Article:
, 20Mugomeri E, Chatanga P, Maibvise C, Masitha M. Assessment of computer literacy of nurses in lesotho. Comput Inform Nurs 2016; 34(11): 528-34.
[http://dx.doi.org/10.1097/CIN.0000000000000269] [PMID: 27315304]
]. With this in mind, our study aims to achieve a better understanding of how Ecuadorian nurses perceive the theoretical advantages and limitations of ICTs, as well as to explore the current use and interest of these technologies in the setting of the professional nursing practice.

2. MATERIALS AND METHODS

2.1. Study Design and Population

We conducted an anonymous survey-based cross-sectional study, from August 2018 to November 2018, where 191 Ecuadorian nurses rated their frequency of use and perceptions toward ICTs. Participants were selected through convenience sampling, and in order to be included, they had to be i.) either a registered nurse according to the professional legislation of Ecuador or a certified nursing assistant and ii.) enrolled in an active healthcare practice that provides public or private services, including hospitals, long-term care centers and/or outpatient clinics. Students without an official certification were excluded. Additionally, this study was conducted and reported according to the most recent STROBE statement guidelines [21von Elm E, Altman DG, Egger M, Pocock SJ, Gøtzsche PC, Vandenbroucke JP. The strengthening the reporting of observational studies in epidemiology (strobe) statement: guidelines for reporting observational studies. Ann Intern Med 2007; 147(8): 573-7.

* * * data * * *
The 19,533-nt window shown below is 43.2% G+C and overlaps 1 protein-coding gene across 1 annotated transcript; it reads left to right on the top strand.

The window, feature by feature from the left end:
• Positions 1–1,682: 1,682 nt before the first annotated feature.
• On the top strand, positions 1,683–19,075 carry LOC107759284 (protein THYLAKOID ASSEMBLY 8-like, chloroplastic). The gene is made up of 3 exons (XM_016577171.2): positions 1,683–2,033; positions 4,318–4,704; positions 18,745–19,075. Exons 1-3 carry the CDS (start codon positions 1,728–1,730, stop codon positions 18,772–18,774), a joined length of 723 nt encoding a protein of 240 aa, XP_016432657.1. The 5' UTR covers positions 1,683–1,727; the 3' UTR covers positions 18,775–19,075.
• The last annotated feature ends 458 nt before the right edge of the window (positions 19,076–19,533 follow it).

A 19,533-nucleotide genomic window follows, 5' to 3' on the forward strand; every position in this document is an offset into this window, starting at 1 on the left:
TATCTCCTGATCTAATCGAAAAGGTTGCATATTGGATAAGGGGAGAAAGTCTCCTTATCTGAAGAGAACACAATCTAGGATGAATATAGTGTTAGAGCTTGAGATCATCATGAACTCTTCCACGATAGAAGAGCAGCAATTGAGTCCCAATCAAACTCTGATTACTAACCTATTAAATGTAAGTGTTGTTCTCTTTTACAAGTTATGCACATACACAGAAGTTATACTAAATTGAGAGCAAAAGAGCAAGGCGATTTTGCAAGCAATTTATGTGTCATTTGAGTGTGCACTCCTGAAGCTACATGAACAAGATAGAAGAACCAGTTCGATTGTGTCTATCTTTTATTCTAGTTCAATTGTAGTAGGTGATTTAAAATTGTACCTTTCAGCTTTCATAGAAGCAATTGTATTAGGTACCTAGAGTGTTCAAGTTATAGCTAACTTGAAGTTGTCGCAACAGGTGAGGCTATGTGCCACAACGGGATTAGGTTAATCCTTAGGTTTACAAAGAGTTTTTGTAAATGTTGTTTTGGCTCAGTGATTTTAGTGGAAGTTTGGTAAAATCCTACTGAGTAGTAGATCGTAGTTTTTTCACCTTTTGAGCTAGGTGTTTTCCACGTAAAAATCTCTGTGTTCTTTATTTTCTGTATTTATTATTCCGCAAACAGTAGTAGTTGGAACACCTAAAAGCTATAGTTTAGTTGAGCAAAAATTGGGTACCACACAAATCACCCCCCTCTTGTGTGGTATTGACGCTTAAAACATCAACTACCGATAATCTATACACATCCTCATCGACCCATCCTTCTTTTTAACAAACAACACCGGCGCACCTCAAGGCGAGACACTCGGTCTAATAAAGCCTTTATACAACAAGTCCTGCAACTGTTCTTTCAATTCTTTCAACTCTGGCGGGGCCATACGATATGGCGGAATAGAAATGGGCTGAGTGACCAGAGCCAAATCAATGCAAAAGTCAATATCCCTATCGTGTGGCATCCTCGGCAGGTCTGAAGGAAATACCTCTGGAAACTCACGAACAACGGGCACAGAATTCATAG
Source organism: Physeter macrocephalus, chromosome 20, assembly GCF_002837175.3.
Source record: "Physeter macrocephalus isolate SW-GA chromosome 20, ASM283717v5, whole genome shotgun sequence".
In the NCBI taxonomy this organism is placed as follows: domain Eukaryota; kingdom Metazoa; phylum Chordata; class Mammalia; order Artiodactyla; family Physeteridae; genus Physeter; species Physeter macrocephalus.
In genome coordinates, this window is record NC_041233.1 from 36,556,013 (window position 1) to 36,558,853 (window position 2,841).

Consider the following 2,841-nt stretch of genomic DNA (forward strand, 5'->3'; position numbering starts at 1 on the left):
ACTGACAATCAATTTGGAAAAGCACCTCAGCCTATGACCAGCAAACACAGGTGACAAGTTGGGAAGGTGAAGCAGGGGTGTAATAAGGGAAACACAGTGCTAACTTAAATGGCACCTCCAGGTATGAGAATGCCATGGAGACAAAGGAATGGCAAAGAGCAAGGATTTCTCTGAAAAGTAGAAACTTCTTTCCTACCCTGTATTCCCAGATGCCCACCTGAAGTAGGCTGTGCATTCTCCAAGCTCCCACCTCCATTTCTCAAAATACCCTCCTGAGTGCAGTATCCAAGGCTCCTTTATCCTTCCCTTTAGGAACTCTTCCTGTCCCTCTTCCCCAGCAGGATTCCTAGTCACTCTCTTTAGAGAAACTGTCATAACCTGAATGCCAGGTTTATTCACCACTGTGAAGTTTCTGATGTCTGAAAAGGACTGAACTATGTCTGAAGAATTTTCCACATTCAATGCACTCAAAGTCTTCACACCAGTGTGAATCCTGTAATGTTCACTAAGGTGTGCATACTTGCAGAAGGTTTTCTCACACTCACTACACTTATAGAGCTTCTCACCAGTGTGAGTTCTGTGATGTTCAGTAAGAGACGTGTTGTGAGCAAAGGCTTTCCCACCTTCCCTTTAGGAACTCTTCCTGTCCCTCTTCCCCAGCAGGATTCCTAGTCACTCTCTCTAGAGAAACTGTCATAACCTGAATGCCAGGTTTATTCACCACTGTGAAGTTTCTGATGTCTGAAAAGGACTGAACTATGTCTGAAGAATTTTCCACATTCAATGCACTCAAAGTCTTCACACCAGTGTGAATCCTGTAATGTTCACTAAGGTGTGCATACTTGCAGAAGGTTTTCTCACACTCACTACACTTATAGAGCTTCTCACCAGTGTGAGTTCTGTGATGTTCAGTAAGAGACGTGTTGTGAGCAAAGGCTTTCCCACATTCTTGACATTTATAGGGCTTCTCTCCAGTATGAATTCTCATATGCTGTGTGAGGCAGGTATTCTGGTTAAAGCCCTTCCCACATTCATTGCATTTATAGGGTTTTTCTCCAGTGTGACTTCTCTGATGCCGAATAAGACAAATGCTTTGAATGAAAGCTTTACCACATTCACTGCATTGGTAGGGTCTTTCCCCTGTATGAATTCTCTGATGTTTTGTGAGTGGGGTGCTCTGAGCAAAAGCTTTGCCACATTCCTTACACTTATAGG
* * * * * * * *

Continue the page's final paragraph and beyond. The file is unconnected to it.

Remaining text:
[http://dx.doi.org/10.7326/0003-4819-147-8-200710160-00010] [PMID: 17938396]
].

2.2. Procedures

We designed a questionnaire to measure: i) the frequency of use of ICTs among nurses in a professional setting, ii) the frequency of using ICTs to communicate with colleagues and patients, and iii) their agreement toward statements concerning perceptions and barriers of ICTs. The survey was designed based on data provided by other publications assessing the most critical aspects concerning the attitudes and perceptions on the use of mobile computed devices and ICTs in M-learning and healthcare. A pool of 43 selected questions was reviewed by an expert panel of professionals. They provided their judgment on the viability and suitability of the items in terms of design, language and clarity of meaning. Based on these criteria, items were further modified or deleted, while other new items were added [22Patil RN, Almale BD, Patil M, et al. Attitudes and perceptions of medical undergraduates towards mobile learning (M-learning). J Clin Diagn Res 2016; 10(10): JC06-10.